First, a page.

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When Your Child Has Ringworm

Ringworm is a fungal infection that affects the skin. It spreads from person-to-person. Ringworm appears as a round or oval patch. It's smooth in the center with a scaly, red border. The most commonly affected areas are the scalp, feet, nails, and groin. It's called ringworm because of the way it looks. It's not caused by a worm. Ringworm is not serious and can usually be treated at home.

Closeup of skin with two round patches.
Ringworm infection on light skin.
Closeup of skin with two round patches.
Ringworm infection on dark skin.

What causes ringworm?

Ringworm is caused by certain kinds of fungus. These are normally found in the soil and on the skin of humans and animals.

How is ringworm spread?

Ringworm can be spread in the following ways:

  • Touching the rash on an infected person, such as during play or contact sports like wrestling

  • Sharing an item, such as a comb, towel, or hat that has been contaminated by an infected person

  • Contact with an infected animal. Find out if your pets have it and treat them. Your dogs or cats may have scaly, itchy, hairless areas that should be treated right away.

What are the symptoms of ringworm?

Symptoms vary depending on the area of the infection, but can include:

  • On light-colored skin, round pink or red patches with a scaly, red border that looks like a red ring

  • On dark skin, the patches are often brown or gray

  • Itching in the affected area(s)

  • Bald patches with scalp infections

  • Discolored nails with nail infections

How is ringworm diagnosed?

Ringworm is diagnosed by how it looks. To get more information, the healthcare provider will ask about your child’s symptoms and health history. Your child will also be examined. You will be told if any tests are needed. Your healthcare provider may also do a painless skin scraping to look at the scales under the microscope or send it to the lab for further testing.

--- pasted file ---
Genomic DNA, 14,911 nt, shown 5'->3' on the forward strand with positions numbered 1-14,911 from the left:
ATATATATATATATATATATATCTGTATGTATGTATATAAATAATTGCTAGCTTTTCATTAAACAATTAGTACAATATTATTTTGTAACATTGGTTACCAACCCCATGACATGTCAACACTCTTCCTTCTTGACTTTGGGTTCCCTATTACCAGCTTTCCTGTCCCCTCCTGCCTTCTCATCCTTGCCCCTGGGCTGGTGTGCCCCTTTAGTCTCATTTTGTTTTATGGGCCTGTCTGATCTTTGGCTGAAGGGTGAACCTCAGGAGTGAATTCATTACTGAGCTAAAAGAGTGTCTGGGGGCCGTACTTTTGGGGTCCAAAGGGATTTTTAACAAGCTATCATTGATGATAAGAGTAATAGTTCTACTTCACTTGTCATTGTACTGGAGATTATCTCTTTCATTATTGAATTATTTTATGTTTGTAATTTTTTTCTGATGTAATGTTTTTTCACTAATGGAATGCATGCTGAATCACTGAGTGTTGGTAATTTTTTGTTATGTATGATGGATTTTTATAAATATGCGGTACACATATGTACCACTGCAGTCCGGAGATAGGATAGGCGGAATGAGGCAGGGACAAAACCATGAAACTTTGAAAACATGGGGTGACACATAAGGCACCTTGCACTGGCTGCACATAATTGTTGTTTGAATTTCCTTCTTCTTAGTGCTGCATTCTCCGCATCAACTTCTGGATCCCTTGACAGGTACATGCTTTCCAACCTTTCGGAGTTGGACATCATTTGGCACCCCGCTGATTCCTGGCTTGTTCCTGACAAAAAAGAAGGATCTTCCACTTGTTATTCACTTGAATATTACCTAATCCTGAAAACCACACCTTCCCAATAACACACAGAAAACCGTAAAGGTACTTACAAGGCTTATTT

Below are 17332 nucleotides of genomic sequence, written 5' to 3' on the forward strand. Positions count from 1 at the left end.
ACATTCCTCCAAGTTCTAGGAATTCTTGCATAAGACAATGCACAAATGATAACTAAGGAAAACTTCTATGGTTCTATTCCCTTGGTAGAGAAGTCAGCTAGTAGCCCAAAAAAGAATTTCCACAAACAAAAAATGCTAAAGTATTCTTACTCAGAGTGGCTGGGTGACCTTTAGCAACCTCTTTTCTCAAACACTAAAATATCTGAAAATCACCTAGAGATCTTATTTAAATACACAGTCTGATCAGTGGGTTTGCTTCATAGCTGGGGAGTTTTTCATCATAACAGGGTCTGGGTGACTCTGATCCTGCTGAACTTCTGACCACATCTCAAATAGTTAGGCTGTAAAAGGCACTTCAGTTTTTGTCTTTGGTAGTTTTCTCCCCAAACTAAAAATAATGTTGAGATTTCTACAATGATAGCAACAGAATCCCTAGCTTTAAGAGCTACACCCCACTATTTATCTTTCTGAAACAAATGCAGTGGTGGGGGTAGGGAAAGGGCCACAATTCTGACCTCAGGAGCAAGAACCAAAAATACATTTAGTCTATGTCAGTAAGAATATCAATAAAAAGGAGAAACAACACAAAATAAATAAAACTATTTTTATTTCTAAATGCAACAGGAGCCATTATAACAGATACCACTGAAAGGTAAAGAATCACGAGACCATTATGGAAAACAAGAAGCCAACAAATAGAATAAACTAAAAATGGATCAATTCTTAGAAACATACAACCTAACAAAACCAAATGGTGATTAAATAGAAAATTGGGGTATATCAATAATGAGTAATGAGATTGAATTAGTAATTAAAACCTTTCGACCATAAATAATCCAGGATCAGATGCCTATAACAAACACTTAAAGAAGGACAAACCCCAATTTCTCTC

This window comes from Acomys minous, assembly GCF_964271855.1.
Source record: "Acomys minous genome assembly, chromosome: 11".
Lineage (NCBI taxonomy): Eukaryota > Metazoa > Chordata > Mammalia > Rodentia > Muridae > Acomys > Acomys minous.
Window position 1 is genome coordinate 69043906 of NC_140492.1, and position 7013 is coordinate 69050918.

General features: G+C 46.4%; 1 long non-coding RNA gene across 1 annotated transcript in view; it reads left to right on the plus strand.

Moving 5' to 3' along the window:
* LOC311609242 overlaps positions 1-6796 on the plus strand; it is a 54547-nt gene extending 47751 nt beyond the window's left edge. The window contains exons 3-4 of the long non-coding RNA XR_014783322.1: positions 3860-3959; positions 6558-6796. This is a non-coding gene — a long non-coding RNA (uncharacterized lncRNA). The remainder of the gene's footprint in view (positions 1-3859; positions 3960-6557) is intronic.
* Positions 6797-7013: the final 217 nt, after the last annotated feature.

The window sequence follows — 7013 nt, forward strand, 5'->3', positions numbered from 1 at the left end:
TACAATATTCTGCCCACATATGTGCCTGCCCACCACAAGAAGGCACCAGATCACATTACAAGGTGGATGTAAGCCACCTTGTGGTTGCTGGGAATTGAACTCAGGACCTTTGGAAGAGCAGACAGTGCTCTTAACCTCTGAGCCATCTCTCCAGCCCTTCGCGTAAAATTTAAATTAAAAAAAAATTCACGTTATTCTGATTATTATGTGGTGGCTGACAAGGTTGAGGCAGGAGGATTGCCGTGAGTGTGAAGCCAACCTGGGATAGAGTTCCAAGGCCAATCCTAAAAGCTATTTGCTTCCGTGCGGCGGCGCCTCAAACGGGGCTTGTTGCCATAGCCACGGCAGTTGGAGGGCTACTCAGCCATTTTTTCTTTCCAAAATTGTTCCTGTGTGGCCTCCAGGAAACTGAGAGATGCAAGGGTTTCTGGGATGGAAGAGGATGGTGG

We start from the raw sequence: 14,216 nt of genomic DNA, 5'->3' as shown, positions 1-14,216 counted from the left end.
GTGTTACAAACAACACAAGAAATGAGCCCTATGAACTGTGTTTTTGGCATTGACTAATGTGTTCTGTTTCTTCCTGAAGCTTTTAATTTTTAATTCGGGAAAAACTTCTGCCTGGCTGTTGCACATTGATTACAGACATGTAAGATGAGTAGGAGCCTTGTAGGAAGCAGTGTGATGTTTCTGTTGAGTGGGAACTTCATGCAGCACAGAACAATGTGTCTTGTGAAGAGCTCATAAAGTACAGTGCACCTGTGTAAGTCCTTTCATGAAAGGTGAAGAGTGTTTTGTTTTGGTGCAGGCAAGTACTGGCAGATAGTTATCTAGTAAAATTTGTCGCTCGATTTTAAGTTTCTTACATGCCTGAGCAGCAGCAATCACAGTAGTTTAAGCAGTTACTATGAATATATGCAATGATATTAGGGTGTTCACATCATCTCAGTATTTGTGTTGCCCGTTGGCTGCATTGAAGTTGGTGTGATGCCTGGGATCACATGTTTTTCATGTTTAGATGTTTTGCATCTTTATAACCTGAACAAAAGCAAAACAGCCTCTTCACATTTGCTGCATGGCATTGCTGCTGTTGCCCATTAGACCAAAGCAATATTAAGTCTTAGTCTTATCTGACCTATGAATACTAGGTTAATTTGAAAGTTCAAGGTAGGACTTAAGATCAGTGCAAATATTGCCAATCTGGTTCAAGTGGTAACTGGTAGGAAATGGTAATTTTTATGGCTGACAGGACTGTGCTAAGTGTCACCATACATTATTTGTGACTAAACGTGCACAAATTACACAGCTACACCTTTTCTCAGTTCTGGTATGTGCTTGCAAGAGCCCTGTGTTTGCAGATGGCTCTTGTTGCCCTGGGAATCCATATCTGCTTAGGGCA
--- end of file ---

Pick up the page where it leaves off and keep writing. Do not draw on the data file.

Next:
How is ringworm treated?

Ringworm on the body generally goes away within 4 or 6 weeks of treatment.

You can treat your child’s ringworm by:

  • Applying over-the-counter topical antifungal cream to the affected areas as directed by the healthcare provider. Before and after each application, wash your hands with warm water and soap.

  • Washing your child’s hair and body with antifungal shampoo and body wash.

  • Ringworm on the scalp or nails must be treated with oral medicine prescribed by the healthcare provider. Make sure that your child takes all of the medicine, even if symptoms improve.

When to call your healthcare provider

Call your provider if your child has:

  • Symptoms that don't get better within 6 to 8 weeks of starting treatment

  • Signs of infection, such as pus, swelling, or fluid leaking in the affected areas

How can you prevent the spread of ringworm?

Follow these steps to keep your child from passing ringworm on to others:

  • Teach your child to wash their hands often with soap and clean, running water often. Handwashing is especially important after touching the affected areas.

  • Don't let your child share personal items such as hats, combs, towels, or clothing with others.

  • If your child has ringworm, keep the area covered with a bandage so that they don't pass the infection to others at school.

  • Don't have contact with infected pets.

Online Medical Reviewer: Amy Finke RN BSN
Online Medical Reviewer: L Renee Watson MSN RN
Online Medical Reviewer: Michael Lehrer MD
Date Last Reviewed: 6/1/2022
© 2000-2024 The StayWell Company, LLC. All rights reserved. This information is not intended as a substitute for professional medical care. Always follow your healthcare professional's instructions.
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